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Print

Stargazing: Catching the starry dolphin

September 07, 2012 at 12:33 PM

Gatehouse News Service

The other evening I was reminded by the subject matter I wished to explore for this edition of Looking Up.

Inspired by the sky?

Actually I was reminded at church, where two children had just completed their class.

They were playing with two inflatable dolphins!

That’s was it! Once home I looked up at the night sky, awash with moonlight but punctuated with the glow of the brighter stars.

There was my subject, the marvelous constellation of the Dolphin.

It’s known in Latin as Delphinus.

You could call it “Flipper” if you want; it sure doesn’t matter to the stars.

If those brilliant globes of gas lit by nuclear fusion we know as stars only knew in return, what an active imagination those earthlings have!

The stars might be complimented or at least amused to think how we find pleasure and comfort in connecting them into stick figures in the sky like some connect-the-dot picture, and give each star amazing names like Sualocin or Rotanev.

The dolphin figure has also been imagined as Job’s Coffin.The Chinese pictured it as a tortoise.

Two U.S. Navy ships have been named after Delphinus.¨

The Dolphin does not have any bright stars, but they are so nearly packed together, they are easily recognized.

Its principal stars form a four-star, squat parallelogram, which makes up the body of the supposed dolphin, and a fifth star marking the tail.

This little figure, as seen from the Northern Hemisphere, seem to have the dolphin’s nose pointing east, as it “swims” backward, moving east to west across the sky as do all the stars with the turning of the Earth.

On a late summer evening you can find the Dolphin high in the southeast, left of the bright star Altair (which is the “eye” of the constellation Aquilia the Eagle) and below the Milky Way Band.

In the midst of the Milky Way, above the Dolphin is the familiar cross shape of Cygnus the Swan - its top star is the brightest, known as Deneb.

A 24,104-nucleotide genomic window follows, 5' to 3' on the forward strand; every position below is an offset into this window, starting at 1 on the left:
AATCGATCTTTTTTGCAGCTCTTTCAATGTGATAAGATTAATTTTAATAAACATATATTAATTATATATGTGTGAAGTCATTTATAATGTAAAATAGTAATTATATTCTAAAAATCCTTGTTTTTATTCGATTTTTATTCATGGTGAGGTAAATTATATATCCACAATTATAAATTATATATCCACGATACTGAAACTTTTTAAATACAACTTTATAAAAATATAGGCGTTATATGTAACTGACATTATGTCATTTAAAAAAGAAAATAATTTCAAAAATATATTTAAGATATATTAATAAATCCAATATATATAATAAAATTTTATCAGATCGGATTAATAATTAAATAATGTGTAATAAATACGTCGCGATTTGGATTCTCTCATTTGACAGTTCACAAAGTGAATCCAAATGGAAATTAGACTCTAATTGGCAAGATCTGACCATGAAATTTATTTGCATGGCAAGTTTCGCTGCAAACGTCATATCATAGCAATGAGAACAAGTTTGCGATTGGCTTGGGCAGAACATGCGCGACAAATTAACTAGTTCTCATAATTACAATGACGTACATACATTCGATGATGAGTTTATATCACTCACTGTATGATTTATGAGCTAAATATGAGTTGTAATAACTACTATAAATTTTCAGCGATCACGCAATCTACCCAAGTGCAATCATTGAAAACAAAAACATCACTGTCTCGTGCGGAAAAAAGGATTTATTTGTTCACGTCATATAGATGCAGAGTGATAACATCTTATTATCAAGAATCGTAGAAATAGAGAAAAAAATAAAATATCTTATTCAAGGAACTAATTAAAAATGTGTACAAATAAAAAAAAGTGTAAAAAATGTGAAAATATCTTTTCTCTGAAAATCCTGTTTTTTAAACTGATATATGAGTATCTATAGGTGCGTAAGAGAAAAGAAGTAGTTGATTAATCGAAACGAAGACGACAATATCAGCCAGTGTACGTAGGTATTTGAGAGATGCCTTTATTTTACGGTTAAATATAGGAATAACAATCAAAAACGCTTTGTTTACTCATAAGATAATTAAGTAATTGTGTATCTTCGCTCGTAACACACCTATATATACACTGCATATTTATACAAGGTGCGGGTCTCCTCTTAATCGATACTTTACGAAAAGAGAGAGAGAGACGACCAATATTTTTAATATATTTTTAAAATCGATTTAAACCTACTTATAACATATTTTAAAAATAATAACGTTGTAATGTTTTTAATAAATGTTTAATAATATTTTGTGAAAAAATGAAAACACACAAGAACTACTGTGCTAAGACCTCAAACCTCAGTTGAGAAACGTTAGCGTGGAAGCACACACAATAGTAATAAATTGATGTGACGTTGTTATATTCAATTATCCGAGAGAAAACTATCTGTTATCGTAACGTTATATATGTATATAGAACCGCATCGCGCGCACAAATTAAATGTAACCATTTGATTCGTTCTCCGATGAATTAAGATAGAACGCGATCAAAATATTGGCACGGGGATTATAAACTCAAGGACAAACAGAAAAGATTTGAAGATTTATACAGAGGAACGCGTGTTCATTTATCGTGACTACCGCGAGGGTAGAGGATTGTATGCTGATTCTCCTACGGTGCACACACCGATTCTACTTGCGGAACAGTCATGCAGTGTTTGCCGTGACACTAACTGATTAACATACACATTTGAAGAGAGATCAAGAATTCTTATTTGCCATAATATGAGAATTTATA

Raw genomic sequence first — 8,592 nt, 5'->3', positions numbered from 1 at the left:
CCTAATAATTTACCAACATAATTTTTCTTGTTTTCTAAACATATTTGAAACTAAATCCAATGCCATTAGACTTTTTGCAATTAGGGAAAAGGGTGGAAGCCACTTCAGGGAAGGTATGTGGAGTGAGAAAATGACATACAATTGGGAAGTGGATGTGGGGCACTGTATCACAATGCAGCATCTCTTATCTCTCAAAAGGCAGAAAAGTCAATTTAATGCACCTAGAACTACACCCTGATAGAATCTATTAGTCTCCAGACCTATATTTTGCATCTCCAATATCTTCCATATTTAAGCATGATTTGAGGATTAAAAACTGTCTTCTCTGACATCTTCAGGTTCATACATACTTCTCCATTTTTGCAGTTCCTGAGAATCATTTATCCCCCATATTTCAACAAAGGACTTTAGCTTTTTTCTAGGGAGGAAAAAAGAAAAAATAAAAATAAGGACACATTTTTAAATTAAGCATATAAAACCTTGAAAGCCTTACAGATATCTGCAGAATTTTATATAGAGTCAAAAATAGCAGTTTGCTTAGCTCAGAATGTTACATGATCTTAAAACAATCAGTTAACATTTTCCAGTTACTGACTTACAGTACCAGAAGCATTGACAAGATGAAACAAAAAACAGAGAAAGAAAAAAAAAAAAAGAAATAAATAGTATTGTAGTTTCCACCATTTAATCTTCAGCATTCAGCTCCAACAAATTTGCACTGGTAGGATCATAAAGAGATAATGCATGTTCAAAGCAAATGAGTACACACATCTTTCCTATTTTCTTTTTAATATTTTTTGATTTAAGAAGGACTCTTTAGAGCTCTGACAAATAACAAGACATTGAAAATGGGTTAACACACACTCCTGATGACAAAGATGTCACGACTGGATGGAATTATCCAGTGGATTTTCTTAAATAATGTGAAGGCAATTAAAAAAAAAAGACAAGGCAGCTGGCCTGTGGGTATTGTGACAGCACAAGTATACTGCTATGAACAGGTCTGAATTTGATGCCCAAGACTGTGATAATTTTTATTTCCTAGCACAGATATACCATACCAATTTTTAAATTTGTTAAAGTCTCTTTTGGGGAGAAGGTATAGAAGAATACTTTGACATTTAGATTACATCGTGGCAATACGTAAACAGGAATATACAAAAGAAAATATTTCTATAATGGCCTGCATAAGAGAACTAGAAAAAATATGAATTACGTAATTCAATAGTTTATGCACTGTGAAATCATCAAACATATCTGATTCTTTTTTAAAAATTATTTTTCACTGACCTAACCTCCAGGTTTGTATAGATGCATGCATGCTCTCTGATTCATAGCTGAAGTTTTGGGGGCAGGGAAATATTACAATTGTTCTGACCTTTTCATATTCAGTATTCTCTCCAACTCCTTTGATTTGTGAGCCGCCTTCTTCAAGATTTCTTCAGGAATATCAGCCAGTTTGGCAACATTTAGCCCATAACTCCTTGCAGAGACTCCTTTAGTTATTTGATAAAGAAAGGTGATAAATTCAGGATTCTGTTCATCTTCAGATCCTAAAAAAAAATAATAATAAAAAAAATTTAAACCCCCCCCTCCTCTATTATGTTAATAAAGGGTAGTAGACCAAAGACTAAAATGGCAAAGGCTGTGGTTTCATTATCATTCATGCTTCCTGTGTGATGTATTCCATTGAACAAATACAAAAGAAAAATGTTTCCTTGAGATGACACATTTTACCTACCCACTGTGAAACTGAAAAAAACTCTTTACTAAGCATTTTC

To the right of the Swan is the very bright star, Vega, the luminary of the small constellation Lyra the Harp.

Back to our porpoise.

Delphinus was one of the 48 constellations listed by the second-century astronomer Ptolmey.

It is surrounded by a few other small and dim constellations, each worthy its own story: Sagitta the Arrow, Vulpecula the Fox and Equuleus, the Little Horse.

The brightest star in Delphinus, Beta Delphini, or Rotanev, is 97 light years from the sun - it takes that many years for its light to reach us.

The star is a close double star and shines at magnitude +3.6.

Usually the Alpha star in each constellation is the brightest, but in this case, Alpha Delphini, called Sualocin, is a hair dimmer, at +3.8. This blue-white star is a lot further, 241 light years away.

Another star, Gamma Delphini, is a beautiful double star as seen in a small telescope. The two stars both appear in shades of yellow.

This star marks the Dolphin’s snout.

The ancient Greeks have mythological stories behind many of our constellations.

One story has a dolphin saving the life of Greek poet Arion of Lesbos, a wealthy court musician.

On board a ship, the crew wanted to rob him and kill him.

They first let him sing a song.

While doing so he leaped overboard, where a dolphin saved him.

This dolphin was immortalized with a constellation.

Send your notes to .(JavaScript must be enabled to view this email address) and please mention where you read this column.

New moon is Sept. 15.

Keep looking up!

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